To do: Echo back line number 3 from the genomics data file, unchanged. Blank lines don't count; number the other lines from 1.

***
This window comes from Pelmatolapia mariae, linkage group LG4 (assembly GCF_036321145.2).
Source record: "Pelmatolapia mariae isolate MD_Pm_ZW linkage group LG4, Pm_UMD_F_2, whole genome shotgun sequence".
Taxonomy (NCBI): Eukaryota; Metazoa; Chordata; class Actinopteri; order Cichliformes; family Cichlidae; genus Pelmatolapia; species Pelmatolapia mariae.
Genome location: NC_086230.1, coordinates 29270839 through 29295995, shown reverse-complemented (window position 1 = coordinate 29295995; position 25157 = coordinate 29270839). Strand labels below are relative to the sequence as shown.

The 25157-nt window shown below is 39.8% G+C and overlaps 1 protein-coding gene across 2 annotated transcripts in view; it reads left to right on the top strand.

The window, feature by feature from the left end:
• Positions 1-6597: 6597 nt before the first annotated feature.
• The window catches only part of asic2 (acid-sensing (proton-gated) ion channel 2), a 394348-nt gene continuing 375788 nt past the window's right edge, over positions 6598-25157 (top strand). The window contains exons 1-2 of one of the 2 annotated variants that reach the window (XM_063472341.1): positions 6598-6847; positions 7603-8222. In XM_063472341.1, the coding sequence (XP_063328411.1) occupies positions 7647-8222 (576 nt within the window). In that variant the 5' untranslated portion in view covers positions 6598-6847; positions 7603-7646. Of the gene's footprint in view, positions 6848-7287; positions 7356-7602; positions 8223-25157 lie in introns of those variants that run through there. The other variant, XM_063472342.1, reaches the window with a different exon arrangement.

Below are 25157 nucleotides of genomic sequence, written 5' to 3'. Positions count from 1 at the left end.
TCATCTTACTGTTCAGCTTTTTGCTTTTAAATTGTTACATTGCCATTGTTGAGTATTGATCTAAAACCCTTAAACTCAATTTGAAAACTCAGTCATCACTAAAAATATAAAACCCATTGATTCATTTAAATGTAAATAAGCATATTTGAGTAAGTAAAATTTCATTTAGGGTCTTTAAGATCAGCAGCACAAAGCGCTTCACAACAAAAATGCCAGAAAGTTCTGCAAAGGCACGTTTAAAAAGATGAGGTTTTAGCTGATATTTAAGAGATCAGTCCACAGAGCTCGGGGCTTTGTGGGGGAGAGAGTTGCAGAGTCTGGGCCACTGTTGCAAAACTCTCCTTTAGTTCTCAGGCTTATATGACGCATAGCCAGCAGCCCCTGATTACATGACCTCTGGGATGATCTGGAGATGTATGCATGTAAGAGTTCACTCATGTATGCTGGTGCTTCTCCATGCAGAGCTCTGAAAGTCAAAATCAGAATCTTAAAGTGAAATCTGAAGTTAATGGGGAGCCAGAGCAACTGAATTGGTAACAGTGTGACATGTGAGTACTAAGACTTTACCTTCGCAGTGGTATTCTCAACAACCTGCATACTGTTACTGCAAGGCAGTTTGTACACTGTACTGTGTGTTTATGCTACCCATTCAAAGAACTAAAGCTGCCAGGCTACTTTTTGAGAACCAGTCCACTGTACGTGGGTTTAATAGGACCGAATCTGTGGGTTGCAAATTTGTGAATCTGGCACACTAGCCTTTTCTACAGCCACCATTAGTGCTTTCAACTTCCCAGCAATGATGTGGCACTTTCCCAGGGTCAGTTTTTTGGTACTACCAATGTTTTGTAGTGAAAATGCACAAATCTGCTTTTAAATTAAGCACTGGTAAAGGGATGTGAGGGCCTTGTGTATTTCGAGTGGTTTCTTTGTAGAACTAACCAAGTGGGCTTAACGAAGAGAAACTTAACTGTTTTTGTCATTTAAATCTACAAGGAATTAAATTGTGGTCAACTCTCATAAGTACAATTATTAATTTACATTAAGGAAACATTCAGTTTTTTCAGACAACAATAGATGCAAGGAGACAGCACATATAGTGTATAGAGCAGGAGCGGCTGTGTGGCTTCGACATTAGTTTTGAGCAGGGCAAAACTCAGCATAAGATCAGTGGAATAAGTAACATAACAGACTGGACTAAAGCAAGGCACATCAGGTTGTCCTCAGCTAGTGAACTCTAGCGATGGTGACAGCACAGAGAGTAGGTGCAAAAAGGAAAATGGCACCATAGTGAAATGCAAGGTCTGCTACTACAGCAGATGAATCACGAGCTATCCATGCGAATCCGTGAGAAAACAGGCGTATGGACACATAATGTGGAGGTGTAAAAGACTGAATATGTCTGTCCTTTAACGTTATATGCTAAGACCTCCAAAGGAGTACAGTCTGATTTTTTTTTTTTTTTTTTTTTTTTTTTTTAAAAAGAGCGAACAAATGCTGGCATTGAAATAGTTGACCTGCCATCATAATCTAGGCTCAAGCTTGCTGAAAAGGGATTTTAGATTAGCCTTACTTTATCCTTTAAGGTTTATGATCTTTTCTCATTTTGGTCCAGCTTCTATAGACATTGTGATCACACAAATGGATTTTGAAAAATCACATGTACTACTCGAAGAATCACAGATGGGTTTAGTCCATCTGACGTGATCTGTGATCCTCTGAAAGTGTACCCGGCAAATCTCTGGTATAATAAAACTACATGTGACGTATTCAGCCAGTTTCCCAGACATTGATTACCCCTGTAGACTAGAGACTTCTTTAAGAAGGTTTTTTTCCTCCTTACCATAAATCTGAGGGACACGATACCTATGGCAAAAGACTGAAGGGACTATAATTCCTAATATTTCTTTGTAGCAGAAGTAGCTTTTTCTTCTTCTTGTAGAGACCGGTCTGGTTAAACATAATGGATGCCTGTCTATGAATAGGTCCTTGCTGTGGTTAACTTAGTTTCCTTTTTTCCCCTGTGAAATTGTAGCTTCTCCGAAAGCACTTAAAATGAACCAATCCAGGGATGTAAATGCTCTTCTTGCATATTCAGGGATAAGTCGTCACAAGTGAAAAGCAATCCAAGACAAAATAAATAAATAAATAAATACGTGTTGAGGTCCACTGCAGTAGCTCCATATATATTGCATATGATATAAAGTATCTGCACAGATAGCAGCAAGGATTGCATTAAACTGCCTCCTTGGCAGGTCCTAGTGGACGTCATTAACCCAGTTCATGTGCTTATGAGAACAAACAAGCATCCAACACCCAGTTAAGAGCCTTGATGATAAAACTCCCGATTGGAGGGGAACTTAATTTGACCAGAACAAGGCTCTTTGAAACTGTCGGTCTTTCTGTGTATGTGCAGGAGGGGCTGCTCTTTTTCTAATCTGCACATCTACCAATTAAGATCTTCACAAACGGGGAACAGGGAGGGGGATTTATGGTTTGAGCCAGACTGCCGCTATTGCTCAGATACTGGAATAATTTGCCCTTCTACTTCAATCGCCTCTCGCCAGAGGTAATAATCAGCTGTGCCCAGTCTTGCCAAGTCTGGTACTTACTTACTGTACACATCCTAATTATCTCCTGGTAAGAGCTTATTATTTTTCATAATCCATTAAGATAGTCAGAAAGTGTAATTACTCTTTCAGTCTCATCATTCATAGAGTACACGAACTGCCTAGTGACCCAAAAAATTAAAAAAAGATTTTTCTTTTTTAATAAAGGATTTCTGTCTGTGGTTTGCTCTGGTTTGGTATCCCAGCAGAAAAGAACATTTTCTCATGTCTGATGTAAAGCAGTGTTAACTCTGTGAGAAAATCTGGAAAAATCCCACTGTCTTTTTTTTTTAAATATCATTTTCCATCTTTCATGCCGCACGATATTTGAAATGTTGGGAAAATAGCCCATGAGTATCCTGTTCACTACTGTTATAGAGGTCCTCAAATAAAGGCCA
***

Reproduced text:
Taxonomy (NCBI): Eukaryota; Metazoa; Chordata; class Actinopteri; order Cichliformes; family Cichlidae; genus Pelmatolapia; species Pelmatolapia mariae.